Commanded by Superintendent Johnny Smith, the unit is the only one of its kind in the country.

They have no computers - but are expected to catch the conmen who lure all their victims through the Internet.

The unit was formed five years ago after it became clear that the 419 scam was taking hold.

They have arrested hundreds of fraudsters, but find it difficult to convict them as their foreign victims, the only witnesses, are either too embarrassed or too frightened to return to SA and testify.

Or they have run out of money and the state cannot afford the cost of the plane tickets to bring them back.

-- by Nicki Padayachee, courtesy of the Sunday Times of South Africa



Not much. We don't want to sound fatalistic, but the reality is that the scam artists hide behind untraceable email addresses, sending their scam letters from pay-by-the-hour Internet Cafes. The governments of Africa are generally in a survival mode, with little interest in dealing with some Internet scam artist in a local village. There are always bigger fish to fry. 

Plus we have actually talked with West African government and business officials about their perception of these 419 scams. They have expressed amazement that anyone could be fooled by the  empty promises contained in emails from a stranger in Africa. In their eyes, the culpability goes both ways. "Who could be such a fool to give money to someone they have never met?" This is a valid question for all of us to ponder...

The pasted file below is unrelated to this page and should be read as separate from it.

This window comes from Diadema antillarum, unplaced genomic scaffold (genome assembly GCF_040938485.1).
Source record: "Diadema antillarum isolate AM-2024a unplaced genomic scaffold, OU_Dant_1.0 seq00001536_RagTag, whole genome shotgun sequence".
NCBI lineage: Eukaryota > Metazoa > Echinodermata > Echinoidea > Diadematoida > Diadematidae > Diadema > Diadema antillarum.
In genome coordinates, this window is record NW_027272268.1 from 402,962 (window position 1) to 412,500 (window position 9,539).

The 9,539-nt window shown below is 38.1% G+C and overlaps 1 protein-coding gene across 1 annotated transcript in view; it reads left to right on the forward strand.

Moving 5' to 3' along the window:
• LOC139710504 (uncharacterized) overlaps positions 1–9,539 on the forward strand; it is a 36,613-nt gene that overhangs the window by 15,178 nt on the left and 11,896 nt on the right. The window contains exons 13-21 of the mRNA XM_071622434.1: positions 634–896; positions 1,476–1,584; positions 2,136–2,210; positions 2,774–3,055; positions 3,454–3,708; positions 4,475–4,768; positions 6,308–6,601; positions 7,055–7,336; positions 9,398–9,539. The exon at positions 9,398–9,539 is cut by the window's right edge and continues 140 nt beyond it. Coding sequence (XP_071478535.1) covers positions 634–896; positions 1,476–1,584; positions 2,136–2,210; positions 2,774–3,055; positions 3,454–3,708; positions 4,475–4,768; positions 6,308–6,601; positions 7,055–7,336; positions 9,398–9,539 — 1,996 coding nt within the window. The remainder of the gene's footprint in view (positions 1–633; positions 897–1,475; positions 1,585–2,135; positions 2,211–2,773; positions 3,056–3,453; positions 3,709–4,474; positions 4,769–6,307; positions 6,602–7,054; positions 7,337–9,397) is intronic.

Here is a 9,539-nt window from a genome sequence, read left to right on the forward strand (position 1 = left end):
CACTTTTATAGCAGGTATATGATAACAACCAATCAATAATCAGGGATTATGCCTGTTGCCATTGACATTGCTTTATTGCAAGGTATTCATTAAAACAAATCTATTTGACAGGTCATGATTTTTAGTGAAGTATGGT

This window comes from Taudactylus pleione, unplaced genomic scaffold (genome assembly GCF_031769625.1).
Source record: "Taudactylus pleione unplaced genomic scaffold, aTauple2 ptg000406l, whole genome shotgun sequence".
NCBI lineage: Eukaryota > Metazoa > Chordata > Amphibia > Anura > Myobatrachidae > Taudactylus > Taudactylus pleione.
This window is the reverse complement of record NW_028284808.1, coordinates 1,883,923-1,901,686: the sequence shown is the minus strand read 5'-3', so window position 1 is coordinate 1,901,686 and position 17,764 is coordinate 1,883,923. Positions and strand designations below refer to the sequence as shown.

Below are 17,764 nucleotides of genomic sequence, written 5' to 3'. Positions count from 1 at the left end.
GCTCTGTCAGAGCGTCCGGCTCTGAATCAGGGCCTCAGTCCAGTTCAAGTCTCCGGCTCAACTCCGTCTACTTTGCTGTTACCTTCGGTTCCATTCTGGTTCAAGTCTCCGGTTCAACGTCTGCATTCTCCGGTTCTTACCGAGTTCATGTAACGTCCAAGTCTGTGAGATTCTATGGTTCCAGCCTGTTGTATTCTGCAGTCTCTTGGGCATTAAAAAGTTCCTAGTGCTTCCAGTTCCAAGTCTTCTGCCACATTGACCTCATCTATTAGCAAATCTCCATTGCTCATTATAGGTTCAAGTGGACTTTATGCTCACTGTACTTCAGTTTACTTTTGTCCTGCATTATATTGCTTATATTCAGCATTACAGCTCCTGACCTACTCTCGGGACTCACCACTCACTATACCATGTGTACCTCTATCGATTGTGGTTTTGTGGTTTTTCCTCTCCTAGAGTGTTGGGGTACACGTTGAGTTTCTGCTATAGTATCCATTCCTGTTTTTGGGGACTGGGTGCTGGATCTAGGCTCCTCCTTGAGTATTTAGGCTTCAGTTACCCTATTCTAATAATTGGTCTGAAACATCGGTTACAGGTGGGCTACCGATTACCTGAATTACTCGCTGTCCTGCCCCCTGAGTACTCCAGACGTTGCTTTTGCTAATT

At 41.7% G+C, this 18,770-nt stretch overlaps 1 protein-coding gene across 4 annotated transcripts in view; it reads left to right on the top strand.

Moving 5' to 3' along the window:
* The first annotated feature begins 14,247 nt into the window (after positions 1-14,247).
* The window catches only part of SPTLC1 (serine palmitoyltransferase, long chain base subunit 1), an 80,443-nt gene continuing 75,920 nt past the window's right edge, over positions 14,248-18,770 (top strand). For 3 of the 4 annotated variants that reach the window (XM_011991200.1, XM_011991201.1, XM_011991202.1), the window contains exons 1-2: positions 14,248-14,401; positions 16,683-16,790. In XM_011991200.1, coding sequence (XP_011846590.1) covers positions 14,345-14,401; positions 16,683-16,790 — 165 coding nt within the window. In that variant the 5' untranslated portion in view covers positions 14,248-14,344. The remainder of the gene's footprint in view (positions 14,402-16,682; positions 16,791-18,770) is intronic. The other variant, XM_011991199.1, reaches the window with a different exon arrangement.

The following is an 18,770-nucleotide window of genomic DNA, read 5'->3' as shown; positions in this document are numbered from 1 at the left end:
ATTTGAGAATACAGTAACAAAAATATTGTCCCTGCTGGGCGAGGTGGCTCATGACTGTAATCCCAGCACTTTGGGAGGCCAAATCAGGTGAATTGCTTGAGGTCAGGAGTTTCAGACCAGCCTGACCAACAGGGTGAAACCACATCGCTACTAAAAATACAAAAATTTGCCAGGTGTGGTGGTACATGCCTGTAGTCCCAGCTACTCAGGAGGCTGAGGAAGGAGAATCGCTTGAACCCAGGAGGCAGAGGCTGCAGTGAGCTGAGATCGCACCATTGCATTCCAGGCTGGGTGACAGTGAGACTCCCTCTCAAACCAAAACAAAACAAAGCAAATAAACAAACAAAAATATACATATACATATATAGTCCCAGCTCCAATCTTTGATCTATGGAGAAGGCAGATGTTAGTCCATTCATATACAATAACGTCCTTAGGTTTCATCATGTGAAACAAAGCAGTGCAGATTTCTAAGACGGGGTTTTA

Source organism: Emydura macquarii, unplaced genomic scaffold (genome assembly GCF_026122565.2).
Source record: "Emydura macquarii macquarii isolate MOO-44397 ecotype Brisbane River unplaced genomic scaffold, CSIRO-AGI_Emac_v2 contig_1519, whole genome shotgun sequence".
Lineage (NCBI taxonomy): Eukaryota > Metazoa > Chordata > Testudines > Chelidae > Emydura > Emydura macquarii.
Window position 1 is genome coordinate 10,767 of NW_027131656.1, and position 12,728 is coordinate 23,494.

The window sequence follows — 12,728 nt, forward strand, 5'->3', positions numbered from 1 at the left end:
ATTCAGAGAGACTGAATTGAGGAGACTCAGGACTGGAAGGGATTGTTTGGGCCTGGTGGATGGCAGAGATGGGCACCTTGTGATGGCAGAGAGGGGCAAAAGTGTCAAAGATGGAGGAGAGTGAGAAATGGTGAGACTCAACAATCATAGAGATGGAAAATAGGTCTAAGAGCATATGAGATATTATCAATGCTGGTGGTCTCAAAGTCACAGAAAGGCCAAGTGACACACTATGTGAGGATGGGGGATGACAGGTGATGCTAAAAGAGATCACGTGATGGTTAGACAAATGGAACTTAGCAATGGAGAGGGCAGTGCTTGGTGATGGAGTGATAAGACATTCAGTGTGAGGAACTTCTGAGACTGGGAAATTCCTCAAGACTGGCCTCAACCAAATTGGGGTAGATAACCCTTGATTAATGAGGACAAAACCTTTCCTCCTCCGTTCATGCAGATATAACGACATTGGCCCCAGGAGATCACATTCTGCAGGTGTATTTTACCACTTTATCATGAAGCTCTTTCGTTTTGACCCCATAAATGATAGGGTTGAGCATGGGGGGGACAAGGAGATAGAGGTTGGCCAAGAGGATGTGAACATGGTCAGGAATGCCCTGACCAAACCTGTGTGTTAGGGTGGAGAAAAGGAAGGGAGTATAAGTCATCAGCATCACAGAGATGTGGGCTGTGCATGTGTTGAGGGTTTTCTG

What we have done at The Freeman Institute is to provide a free service to warn individuals who may be flirting with the idea of great wealth coming their way. Our motto is: Run, don't walk, away from these scams and then do what you can to warn people about this pervasive problem. Feel free to provide a link to -- so that more people can see the truth about these 419 scams.


© Copyright, 2008 The Freeman Institute. All rights reserved. Nothing on this page may be used without explicit written permission.
Note: Reproduction of any kind, including cutting and pasting, is strictly prohibited. 


For hard numbers, the Australian Institute of Criminology article and the US Dept. of State pub. 10465 will prepare you better than this site will. Really good backgrounders. From these you will get an idea of the scope of this scam. There are already inter-governmental relationships established over this issue.